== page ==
pulled at the finish line...that one horse had slipped on a wet spot (he
was fine) and fell as he raced in...  Josie asked me, "Do you think we did
the right thing?" About that time we could hear a siren in the distance
and I said, "you hear that? It's not for you or any of your
friends...because you did the right thing"

At the awards that night I was afraid they would just call out the kids
who'd tied as if they'd finished in whatever order they'd written their
names down (it would have mattered to them believe me!)  Instead,
management called them all up and made a fuss over them and told what good
judgement they'd used.  Then they took enough prizes out of the raffle
stack to give every one of them a prize.  After that they entire tent full
of people gave them a standing ovation.

In the arena at camp they had a backdrop set up for winner's circle
photos. That was one of the main reasons Josie had wanted to go to the
ride. She's read all the Black Stallion books and thinks race horses are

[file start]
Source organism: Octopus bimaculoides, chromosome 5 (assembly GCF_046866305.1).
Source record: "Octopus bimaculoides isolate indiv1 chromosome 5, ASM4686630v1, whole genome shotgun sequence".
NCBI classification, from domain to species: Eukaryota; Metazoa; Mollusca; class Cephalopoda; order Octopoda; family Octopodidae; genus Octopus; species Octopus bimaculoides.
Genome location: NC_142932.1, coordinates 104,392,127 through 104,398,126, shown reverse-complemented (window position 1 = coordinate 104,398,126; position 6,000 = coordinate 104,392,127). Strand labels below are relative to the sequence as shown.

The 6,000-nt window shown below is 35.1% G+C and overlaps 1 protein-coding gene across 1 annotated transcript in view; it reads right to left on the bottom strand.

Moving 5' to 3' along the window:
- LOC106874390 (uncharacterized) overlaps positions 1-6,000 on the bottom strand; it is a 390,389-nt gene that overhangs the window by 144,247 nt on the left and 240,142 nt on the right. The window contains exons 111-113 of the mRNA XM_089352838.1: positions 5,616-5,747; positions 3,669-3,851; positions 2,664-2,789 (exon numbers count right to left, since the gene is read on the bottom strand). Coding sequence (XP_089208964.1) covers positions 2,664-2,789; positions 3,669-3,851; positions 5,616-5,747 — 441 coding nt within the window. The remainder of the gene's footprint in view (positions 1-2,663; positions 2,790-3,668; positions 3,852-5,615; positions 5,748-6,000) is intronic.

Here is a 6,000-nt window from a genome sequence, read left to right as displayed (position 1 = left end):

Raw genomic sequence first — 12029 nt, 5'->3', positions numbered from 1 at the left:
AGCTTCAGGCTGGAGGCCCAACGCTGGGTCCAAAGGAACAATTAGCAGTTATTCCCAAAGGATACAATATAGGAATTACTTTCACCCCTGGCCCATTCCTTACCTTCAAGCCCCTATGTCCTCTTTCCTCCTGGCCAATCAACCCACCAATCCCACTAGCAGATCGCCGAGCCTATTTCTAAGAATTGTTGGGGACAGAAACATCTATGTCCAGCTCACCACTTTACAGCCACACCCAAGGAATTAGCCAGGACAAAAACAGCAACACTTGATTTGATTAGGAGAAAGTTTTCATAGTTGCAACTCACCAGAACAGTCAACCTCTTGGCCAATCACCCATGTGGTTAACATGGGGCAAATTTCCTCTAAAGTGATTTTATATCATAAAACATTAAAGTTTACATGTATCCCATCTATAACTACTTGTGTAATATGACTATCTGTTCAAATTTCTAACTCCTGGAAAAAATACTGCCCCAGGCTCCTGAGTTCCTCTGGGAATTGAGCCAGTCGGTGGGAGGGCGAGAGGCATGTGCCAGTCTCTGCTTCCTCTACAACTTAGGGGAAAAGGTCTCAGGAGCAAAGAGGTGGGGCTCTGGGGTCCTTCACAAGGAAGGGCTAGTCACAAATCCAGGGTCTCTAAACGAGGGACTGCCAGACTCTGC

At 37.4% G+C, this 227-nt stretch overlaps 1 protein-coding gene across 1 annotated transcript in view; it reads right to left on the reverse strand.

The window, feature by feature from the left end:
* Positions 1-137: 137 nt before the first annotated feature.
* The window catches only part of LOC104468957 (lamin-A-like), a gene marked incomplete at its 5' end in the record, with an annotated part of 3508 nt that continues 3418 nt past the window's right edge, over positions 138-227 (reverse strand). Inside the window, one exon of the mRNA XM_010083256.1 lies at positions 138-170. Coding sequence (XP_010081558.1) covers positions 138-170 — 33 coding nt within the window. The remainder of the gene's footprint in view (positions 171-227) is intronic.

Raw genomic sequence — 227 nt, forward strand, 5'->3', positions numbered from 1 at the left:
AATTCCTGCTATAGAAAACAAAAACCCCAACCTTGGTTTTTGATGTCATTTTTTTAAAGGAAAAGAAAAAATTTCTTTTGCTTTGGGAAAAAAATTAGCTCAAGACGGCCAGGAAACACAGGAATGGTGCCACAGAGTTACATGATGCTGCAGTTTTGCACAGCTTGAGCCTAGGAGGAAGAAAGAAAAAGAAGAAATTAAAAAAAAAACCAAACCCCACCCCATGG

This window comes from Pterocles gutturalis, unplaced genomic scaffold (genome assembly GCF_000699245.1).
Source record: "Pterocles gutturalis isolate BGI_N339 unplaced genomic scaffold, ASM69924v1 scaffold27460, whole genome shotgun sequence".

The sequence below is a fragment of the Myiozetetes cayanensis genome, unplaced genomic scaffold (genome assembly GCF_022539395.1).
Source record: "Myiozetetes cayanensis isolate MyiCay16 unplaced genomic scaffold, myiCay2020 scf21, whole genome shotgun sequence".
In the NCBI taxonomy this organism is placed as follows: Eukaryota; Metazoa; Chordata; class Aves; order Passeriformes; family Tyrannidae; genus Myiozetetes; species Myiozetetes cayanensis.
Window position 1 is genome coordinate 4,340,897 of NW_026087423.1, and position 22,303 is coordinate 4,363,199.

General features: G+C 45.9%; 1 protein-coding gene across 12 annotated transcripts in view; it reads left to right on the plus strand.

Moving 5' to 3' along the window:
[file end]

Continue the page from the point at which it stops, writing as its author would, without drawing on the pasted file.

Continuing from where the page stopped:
sooo exciting.  Steve Rojek generously sponsored a photo of every
completer with the drape of roses over their neck in front of the
backdrop.  Tonight when Josie wrote the junior riders list about their
finish she reminded them that the reason we got the photo in the winners
circle was that the motto is "To Finish Is To Win".  I think we had a
bunch of juniors at that ride who were winners.  By the way, the
lightweights finished something like 14 out of 25. The featherweights
finished 14 out of 25, the heavyweights finished fewer than 50% and the
juniors finished 9 out of 11.

Cameron Holzer, 13 years old was pulled at 80 miles Thursday.  Her horse
looked fantastic on the trail with us as we came in and if we'd raced my
money was on her.  She was pulled at the finish. (her horse had pulled a
muscle)  She did not complain. She was upbeat...and my heart went out to
her when the others got to stand up for their standing ovation.  I salute
Cameron, who I do believe endured more than anybody in Kentucky this